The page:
Little Cheering

Little Cheering

“Now,” a taxi driver in Lagos told the New York Times yesterday, “we just look at them. No one cares.” He was referring to the candidates for president in this weekend’s election.

Follow me: What’s happening in Africa, in Nigeria now, South Africa last year and elsewhere, proves that right now no one will beat Trump in 2020.

This weekend 84 million people of Africa’s largest country go to the polls for a presidential election. Muhammadu Buhari is running for his second term. His opponent is very much like him. Atiku Abubakar is about the same age, same tribe and race. The greatest difference Nigerians routinely point out is that Buhari is a military guy and Abubakar is a wealthy businessman.

Buhari first came to power in 1983 as the military commander leading a coup that toppled the civilian government. It was the 5th military coup since Nigeria’s independence in 1960. Then, and sort of like now, Nigeria was emerging in a way more similar to South American states than African ones.

There were all sorts of diverse reasons for the military coups, but they all shared an important one that gave them credibility among the population: fight corruption. It’s the reason the population accepted them.

But none were successful. So Nigeria kept ping-ponging back and forth between military coups and elected governments, always with corruption as the main issue.

I get so infuriated when westerners belabor African failures with the false notion that Africans accept corruption. They don’t and Nigeria is the best example. Nigerians have upended their political and social systems multiple times trying to reign in corruption. If Americans were as upset with corruption as the average Nigerian, we wouldn’t have kept half the governments we did.

Corruption became so rampant in the 2000s that Buhari, the former military coup leader, decided to come to power again, but this time democratically. He won hands down and Nigerians were thrilled. The first thing he did was set up a commission to deal with corruption.

But he failed. And now he’s running in a race that probably won’t even be minimally fair. He just fired the country’s chief justice and installed a crony.

Everywhere in the world the population is fed up. Fed up with corruption, racism, income inequality and capitalized education. People worldwide are too smart, today, too interconnected to accept the misjustice and inequities of the past.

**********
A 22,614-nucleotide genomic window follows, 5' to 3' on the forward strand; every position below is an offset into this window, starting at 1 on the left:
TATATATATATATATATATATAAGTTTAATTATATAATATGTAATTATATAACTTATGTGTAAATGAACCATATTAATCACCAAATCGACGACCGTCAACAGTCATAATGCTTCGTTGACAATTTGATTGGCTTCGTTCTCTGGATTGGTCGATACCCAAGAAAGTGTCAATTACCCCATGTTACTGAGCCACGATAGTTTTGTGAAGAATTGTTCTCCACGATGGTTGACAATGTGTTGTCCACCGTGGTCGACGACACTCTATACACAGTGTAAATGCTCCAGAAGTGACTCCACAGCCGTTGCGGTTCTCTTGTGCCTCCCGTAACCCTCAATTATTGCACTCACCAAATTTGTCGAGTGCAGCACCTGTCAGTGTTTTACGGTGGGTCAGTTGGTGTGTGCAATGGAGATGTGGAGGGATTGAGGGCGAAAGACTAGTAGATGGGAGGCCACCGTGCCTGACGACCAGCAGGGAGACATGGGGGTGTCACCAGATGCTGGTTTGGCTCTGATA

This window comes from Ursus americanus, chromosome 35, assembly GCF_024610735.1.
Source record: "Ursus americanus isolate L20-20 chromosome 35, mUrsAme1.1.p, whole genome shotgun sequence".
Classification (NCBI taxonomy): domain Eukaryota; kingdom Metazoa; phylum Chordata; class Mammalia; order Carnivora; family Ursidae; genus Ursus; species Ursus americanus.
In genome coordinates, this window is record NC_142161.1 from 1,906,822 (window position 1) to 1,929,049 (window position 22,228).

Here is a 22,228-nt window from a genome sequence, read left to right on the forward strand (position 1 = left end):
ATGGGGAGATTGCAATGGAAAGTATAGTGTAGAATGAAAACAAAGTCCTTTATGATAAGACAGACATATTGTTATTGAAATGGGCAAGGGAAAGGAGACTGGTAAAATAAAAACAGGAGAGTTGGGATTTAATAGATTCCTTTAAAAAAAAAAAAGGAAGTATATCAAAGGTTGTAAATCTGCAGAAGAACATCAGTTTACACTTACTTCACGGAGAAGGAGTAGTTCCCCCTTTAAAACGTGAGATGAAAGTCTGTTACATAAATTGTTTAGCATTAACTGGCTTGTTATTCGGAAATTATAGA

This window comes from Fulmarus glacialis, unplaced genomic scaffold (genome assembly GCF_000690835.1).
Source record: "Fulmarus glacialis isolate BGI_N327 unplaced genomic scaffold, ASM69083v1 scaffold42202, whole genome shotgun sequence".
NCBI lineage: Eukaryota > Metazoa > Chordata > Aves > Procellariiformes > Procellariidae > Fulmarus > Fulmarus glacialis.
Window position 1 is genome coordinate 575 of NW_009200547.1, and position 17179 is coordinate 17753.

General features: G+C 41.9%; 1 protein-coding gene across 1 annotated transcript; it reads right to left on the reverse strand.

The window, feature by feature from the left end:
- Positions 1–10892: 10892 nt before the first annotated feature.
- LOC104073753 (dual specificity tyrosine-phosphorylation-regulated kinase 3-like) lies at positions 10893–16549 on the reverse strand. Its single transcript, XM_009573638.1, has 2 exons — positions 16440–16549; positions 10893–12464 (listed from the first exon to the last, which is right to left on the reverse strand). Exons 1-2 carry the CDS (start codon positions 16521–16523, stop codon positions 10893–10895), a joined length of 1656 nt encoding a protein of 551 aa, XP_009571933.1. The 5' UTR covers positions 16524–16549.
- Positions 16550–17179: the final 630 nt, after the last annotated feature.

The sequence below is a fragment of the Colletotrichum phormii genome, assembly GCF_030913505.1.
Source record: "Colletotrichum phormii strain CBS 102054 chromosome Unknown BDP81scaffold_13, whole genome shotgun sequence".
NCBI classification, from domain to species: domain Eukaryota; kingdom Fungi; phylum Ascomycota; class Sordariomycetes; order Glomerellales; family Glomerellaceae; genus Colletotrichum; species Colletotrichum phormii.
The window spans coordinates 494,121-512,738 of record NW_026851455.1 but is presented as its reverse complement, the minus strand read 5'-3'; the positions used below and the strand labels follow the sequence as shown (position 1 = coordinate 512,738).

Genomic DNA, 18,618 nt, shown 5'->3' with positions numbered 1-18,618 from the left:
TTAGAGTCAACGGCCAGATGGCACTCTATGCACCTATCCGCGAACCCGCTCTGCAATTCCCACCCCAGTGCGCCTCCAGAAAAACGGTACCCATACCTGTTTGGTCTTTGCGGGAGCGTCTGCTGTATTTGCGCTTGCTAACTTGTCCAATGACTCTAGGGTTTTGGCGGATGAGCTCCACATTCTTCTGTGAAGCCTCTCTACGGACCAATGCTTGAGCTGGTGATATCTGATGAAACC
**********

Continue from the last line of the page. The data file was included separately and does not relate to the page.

But the choices given them by democratic processes or military coups have not yet been good enough.

A wealthy businessman in Nigeria is impossible without being mired in corruption. Buhari may have always wanted to end corruption, but now sick and old he’s been unsuccessful and with moves to silence his opponents, he’s become just as corrupt as anyone.

In South Africa, Jacob Zuma and his family may now be on their way to jail, but for 9 years and two elected terms he prevailed over every other opponent South African society put up against him. Finally with impeachment certain, he resigned. But it took nine years of hardship before the institutional politicians got rid of him, and what he’s been replaced with has elicited a huge collective yawn.

People are fed up. The system is not manifesting their concerns; elections or coups or communist conferences are not generating people capable of implementing the simplest of wishes.

It won’t matter if Buhari or Abubakar wins. The outcome for Nigerian society will be the same. “We just look at them. No one cares.”

Ultimately it’s all quite simple: The chief executive, no matter how enthusiastic or dedicated to the peoples’ wishes she may be, cannot make the system work for the people. The system is too institutionalized. All systems: democratic to communist. None responds to the people. They simply perpetuate themselves.

So right now in America not one of the hundred (is it?) announced opponents to Trump has the secret formula for changing the system, and people will have no motivation but to continue with the maverick.

Watch Nigeria’s future. Study South Africa’s past. Perhaps there’s a clue.